Trying to envisage how it will all come together is a bit of a leap and it’s going to be a tricky space to get right. Luckily Ed and I have similar ideas about taking the best of the old and making it work with the new. One advantage of not being able to afford to do everything straight away means that we’ve got plenty of time to make sure we get it right…
I’m now dreaming of a fire in the grate, coffee on the go, friends up for the weekend and Sunday papers strewn across the kitchen table. The unveiling of this house is a slow process but we are in it for the long haul and the transformation is underway.
We dream of a wild flower meadow in the paddock (see last year’s The Paddock – May 20) but as this is going to take some time, I’m getting started on a beginner’s patch in the walled garden instead.
Last year we let a lot of the grass grow unchecked – partly to cut down mowing duties and partly to see what would happen. Unlike the paddock the walled garden has no brambles, docks or nettles to deal with – so we left 3 sections of grass to grow wild this year. It’s a daily treat to open the garden door and see the pretty long stems swaying in the wind.
Now all we need is flowers…
So I’ve taken on one patch as my first real garden project. I’ve been keen to take ownership of something outside, but so far the house has taken priority. I’m also not naturally green-fingered but I’m keen to improve so I’m hoping this will kick-start me into action.
This weekend was my last chance to get going as we are away for most of June and then it will be too late to plant seeds.
I picked out blue cornflowers and red poppies (both grow wild here) from the packets Ed bought me for my birthday last year. He also found a strange implement in the gardening shed which looks like it might have been used for cutting holes in a golf course – it has a tall handle that sits on a hollow cylinder about 5 inches wide and 3 inches deep and as you twist the handle bar it cuts out round sections of earth. Armed with this and a bucket of soil and compost – I planted 18 random holes in amongst the grass – it seemed like a fitting number.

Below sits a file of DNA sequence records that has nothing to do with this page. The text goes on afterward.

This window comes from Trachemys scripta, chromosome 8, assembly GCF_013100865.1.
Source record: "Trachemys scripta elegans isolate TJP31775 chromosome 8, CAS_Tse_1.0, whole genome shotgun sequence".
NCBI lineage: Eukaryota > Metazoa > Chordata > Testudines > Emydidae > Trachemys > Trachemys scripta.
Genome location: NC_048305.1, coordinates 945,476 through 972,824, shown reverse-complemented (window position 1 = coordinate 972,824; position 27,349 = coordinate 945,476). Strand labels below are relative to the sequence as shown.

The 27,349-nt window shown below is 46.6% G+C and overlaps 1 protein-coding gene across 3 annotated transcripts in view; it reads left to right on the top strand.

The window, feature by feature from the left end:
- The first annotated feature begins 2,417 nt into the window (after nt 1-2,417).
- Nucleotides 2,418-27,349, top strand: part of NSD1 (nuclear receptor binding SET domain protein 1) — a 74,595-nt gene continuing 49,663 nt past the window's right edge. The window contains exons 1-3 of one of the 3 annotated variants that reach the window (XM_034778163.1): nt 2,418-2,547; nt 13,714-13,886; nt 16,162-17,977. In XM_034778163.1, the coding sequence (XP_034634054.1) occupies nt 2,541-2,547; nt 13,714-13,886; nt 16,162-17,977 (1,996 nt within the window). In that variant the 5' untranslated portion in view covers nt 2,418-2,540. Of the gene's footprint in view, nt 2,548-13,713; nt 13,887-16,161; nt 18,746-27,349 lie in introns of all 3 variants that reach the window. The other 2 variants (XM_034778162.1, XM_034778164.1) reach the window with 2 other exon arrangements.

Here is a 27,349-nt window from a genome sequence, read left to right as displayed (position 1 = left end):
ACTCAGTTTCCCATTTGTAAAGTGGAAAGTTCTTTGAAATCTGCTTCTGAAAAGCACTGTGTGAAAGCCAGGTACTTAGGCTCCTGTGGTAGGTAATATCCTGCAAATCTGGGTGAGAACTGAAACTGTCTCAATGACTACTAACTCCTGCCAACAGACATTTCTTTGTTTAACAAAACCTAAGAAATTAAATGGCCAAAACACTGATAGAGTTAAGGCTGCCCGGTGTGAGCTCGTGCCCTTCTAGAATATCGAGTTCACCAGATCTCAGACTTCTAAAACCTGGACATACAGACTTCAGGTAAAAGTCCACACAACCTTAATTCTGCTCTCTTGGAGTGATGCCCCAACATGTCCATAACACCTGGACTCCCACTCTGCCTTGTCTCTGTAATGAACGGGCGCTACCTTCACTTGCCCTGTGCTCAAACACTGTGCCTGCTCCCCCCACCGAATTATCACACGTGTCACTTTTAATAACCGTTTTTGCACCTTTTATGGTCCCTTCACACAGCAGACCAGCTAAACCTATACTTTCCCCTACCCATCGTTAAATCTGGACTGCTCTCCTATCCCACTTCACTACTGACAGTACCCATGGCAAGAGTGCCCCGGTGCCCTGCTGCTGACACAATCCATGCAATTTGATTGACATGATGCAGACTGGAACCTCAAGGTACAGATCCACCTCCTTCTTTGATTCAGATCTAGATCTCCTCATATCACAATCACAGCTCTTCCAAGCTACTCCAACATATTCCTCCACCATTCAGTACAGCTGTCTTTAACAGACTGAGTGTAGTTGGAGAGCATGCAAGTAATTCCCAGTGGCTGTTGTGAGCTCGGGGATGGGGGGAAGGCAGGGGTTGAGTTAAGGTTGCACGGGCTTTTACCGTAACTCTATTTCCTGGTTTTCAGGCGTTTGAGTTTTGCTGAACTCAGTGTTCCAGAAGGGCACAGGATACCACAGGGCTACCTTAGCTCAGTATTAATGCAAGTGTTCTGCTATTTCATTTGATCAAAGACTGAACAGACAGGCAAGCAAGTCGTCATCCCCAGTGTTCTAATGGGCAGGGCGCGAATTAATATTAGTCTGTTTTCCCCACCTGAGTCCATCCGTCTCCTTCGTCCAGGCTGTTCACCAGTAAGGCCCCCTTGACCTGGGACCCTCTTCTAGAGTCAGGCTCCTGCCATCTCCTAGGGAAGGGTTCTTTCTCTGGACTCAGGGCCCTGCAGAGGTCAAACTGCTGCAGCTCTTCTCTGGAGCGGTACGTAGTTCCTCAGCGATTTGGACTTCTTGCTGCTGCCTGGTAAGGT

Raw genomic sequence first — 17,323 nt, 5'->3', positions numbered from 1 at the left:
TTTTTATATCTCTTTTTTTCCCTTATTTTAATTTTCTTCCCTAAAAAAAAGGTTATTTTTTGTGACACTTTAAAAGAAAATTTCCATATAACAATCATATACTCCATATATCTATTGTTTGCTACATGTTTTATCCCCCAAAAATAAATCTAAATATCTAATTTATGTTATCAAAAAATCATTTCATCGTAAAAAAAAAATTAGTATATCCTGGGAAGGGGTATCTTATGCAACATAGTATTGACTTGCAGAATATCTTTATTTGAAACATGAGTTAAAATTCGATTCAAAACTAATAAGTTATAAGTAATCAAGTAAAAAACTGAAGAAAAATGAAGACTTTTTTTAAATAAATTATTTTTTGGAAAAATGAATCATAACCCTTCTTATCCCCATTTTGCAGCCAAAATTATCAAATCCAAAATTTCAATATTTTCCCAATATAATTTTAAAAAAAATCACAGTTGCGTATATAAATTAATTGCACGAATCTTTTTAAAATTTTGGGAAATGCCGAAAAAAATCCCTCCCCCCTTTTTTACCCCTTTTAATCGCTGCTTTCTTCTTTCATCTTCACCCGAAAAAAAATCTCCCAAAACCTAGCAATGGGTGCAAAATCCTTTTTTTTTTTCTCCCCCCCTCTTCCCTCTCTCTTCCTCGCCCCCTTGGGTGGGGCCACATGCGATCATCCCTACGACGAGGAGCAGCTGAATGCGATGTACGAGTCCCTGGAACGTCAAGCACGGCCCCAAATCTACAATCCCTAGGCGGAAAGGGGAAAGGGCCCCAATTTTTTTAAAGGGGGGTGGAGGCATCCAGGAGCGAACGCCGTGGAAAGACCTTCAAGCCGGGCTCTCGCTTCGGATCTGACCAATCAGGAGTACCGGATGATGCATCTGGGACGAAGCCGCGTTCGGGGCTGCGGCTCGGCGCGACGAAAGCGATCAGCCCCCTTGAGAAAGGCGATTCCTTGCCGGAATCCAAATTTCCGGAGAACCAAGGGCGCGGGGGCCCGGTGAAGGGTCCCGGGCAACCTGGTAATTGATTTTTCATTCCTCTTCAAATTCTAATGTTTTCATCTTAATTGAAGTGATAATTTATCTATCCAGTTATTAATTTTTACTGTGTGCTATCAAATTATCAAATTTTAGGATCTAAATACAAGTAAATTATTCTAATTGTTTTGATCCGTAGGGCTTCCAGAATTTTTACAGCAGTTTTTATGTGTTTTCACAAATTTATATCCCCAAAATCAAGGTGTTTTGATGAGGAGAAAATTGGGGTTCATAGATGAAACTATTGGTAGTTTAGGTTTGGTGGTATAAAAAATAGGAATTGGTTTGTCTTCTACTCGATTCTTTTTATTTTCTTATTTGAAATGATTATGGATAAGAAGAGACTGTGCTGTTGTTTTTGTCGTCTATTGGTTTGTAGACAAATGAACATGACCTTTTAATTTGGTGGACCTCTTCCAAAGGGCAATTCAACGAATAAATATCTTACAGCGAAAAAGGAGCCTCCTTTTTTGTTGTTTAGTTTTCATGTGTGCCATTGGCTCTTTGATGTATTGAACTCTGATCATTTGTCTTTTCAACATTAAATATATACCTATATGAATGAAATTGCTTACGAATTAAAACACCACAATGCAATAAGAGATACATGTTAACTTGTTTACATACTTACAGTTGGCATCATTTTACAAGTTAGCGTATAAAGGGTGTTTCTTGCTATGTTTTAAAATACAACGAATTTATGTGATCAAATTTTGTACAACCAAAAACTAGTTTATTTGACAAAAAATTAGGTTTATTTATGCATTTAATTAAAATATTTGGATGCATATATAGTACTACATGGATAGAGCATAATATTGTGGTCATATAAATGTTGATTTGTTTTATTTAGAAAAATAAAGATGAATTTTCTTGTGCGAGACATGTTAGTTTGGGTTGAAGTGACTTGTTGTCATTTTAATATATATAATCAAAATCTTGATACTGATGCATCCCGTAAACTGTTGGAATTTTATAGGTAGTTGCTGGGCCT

It’s a bit of an experiment. A more fool proof method might have been to plough up the earth and spread seeds mixed with sand (the gardening programmes I’m watching with Ed are starting to have the desired effect) – but the golf course version requires much less effort. Soon after we get home we should see if it’s paid off . If it has, then this could also be the answer to turning our 2 acre paddock into a meadow – as well as the beginning of my gardening career…
The refurb’ of the old wing (originally a cottage built in 1700) into a high-end holiday let is on hold (see Sledgehammer happy – Mar 4). When we can afford to do it, it’s going to need a lot of work, including putting in a new kitchen, 2 new bathrooms (possibly a new shower room) and acquiring a whole load of furniture. So our plan in the short term is to rent it out.
It’s only been possible to do this since we upgraded all the heating. When we first moved in the heating circuit for the whole house criss-crossed between both wings, and the hot water was on 4 separate immersions heaters – a thoughtless concoction built up over decades. Thankfully the electrics were already separated.
So when we installed the biomass, we got the plumbers to reconfigure everything. Now the old wing is a fully functioning separate unit and when you turn on the taps there’s instant hot water – a luxury we have yet to experience in the main wing.
To rent it out though it still needs some sprucing up. So we’ve invested a bit of money in some basic redecorating while making a few inroads into our longer term plan. The wood chip in the hall has gone and the walls replastered, every room has had a coat of paint, we’ve revealed an old doorway on the first floor (which we’ll need later for our holiday let) and we’ve painted the boards white in one of the attic bedrooms – a transformation that has given us an inspiring glimpse of things to come…
Attic bedroom. Before and after with salvaged column radiator.
A scary crack on the top floor hall wall; it turned out to be the seam where the apex of the dining hall roof meets the roof of the old wing